against what they call “discriminate funding policies” by the Lord
government when it comes to educating children with autism.

“We’re here so children of school age can benefit from the funding, because
right now it’s discrimination,” said Nancy Blanchette, who chairs the Family
Autism Centre for Education (FACE).

Currently, parents with autistic children can receive funding aid for their
child’s special needs, but only up to age five.

Once they grow old, or enter the school system, the funding dries up.

Parents argue that they need the funding to pay for special education for
their children, such as applied behavioural analysis (ABA). They say that the
early intervention ABA offers for their children has made great differences,
but it isn’t cheap.

“My son Justin was diagnosed with autism when he was about two years
old,” said parent and FACE board member Dawn Bowie. “Back then, we
couldn’t find much support around. There was none.”

Bowie said the family did know about ABA, and was able to be evaluated
by a child psychologist who’s an expert in the field.

“We paid big, big money. Tens of thousands of dollars. And we’re still paying
big, big money.”

ABA works one on one with an autistic child to pinpoint behavioural
problems and works to correct them. It teaches routine, responsibility,
and normal behaviour to children with autism.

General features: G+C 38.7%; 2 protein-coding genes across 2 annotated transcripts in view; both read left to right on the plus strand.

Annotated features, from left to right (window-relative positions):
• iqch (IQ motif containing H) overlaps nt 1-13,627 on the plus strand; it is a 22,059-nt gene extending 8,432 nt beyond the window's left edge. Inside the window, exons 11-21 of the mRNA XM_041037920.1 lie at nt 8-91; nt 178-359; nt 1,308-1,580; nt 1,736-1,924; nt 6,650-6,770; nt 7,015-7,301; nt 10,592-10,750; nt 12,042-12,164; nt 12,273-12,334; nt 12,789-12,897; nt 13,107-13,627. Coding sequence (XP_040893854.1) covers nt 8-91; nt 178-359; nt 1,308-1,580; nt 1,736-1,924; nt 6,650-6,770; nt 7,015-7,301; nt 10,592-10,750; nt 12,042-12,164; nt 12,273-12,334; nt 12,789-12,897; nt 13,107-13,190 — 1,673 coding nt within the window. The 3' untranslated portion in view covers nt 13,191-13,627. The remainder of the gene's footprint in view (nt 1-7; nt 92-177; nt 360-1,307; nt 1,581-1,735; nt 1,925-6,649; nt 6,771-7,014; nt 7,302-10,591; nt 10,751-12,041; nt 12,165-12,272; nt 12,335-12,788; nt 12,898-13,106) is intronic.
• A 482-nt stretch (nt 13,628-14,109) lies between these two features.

Parents say that autistic children who receive ABA intervention are less
disruptive in school, and more apt to become socially involved.

However, many parents say the current funding is useless unless the age
restriction is lifted and children can continue to receive ABA after they enter
the public school system.

“We want to let the government know that autism doesn’t go away at the age
of five,” said Blanchette. “A lot of children aren’t even diagnosed until
later than this, so there’s still progress to be made to help them reach
their full potential.

“If (Premier) Bernard Lord’s touting his quality learning agenda, where no
child gets left behind, he has to understand that this also applies to children
with special needs in the school system.”

FACE had publicly invited Lord to come out and talk to the crowd
on the weekend, but was instead greeted by Fredericton Liberal
MLA Kelly Lamrock.

“We can do better. We know the options,” he said. “We know that
ABA treatment works. Premier Bernard Lord says he has to make
tough choices? I say he made bad choices and cut taxes. If you
can get up every day and deal with this, you deserve the Liberals’
support.”

Tony Huntjens, minister of Family and Community Services, says that
the current funding system is new, and it will take time to work out
the kinks.

“First, we need to tackle autism at an early age, because that is
where most good can be done,” he said. “Once they get to age six or
enter the public school system, these children can work with their
teachers.”

Huntjens said the Lord government has no intention of raising the age
limit for autism funding.

Parents say that children with autism need to have ABA throughout
their childhood, and that leaving the problem to the teachers when
their children enter school will only put more strain on the public
school system.

“I’ve told Minister Huntjens that he might as well throw his money to
these families over the Westmorland Street Bridge,” said Dawn Bowie.
“The progress ABA makes stops after these kids get to school, so what
good is that?”

Huntjens said an education course is being set up at the
University of New Brunswick that will train interested teachers to
provide ABA to potentially autistic students.

May 3, 2007 Posted by | aba, applied behaviour analysis, autism advocacy, autism disorder, autism education, commitment, Education Minister Kelly Lamrock, Premier Shawn Graham, Tony Huntjens | Leave a comment